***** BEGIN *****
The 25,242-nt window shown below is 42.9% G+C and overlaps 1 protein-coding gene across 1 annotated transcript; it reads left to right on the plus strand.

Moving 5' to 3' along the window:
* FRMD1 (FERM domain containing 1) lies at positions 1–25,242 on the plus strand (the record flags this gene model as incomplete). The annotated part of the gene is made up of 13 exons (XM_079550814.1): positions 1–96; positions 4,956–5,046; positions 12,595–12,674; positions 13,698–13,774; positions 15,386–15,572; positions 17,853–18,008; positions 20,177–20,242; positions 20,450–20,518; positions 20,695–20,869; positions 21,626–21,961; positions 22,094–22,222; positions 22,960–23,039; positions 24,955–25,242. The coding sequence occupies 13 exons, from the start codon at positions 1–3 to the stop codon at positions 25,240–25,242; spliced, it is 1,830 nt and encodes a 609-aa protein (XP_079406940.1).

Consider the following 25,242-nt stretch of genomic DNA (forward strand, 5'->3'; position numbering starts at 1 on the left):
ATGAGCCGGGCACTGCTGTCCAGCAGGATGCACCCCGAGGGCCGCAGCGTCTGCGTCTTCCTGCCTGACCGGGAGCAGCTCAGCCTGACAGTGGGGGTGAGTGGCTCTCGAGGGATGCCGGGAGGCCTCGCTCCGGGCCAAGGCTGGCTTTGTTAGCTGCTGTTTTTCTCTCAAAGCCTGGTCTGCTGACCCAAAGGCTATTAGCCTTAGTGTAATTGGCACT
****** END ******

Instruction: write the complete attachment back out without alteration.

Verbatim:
The 25,242-nt window shown below is 42.9% G+C and overlaps 1 protein-coding gene across 1 annotated transcript; it reads left to right on the plus strand.

Moving 5' to 3' along the window:
* FRMD1 (FERM domain containing 1) lies at positions 1–25,242 on the plus strand (the record flags this gene model as incomplete). The annotated part of the gene is made up of 13 exons (XM_079550814.1): positions 1–96; positions 4,956–5,046; positions 12,595–12,674; positions 13,698–13,774; positions 15,386–15,572; positions 17,853–18,008; positions 20,177–20,242; positions 20,450–20,518; positions 20,695–20,869; positions 21,626–21,961; positions 22,094–22,222; positions 22,960–23,039; positions 24,955–25,242. The coding sequence occupies 13 exons, from the start codon at positions 1–3 to the stop codon at positions 25,240–25,242; spliced, it is 1,830 nt and encodes a 609-aa protein (XP_079406940.1).

Consider the following 25,242-nt stretch of genomic DNA (forward strand, 5'->3'; position numbering starts at 1 on the left):
ATGAGCCGGGCACTGCTGTCCAGCAGGATGCACCCCGAGGGCCGCAGCGTCTGCGTCTTCCTGCCTGACCGGGAGCAGCTCAGCCTGACAGTGGGGGTGAGTGGCTCTCGAGGGATGCCGGGAGGCCTCGCTCCGGGCCAAGGCTGGCTTTGTTAGCTGCTGTTTTTCTCTCAAAGCCTGGTCTGCTGACCCAAAGGCTATTAGCCTTAGTGTAATTGGCACT